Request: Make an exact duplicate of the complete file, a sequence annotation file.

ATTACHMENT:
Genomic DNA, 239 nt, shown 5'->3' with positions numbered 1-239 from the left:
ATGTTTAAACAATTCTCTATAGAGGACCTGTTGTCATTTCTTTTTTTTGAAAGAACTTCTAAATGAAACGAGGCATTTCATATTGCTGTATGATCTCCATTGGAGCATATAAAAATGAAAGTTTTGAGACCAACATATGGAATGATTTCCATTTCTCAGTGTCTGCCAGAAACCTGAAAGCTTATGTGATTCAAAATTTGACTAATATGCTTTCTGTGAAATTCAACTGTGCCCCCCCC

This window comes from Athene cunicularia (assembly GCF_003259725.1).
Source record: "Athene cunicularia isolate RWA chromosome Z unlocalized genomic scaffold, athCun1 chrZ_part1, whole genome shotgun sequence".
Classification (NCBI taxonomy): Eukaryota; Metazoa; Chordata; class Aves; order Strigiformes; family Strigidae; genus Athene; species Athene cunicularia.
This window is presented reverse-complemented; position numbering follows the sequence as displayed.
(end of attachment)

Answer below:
Genomic DNA, 239 nt, shown 5'->3' with positions numbered 1-239 from the left:
ATGTTTAAACAATTCTCTATAGAGGACCTGTTGTCATTTCTTTTTTTTGAAAGAACTTCTAAATGAAACGAGGCATTTCATATTGCTGTATGATCTCCATTGGAGCATATAAAAATGAAAGTTTTGAGACCAACATATGGAATGATTTCCATTTCTCAGTGTCTGCCAGAAACCTGAAAGCTTATGTGATTCAAAATTTGACTAATATGCTTTCTGTGAAATTCAACTGTGCCCCCCCC

This window comes from Athene cunicularia (assembly GCF_003259725.1).
Source record: "Athene cunicularia isolate RWA chromosome Z unlocalized genomic scaffold, athCun1 chrZ_part1, whole genome shotgun sequence".
Classification (NCBI taxonomy): Eukaryota; Metazoa; Chordata; class Aves; order Strigiformes; family Strigidae; genus Athene; species Athene cunicularia.
This window is presented reverse-complemented; position numbering follows the sequence as displayed.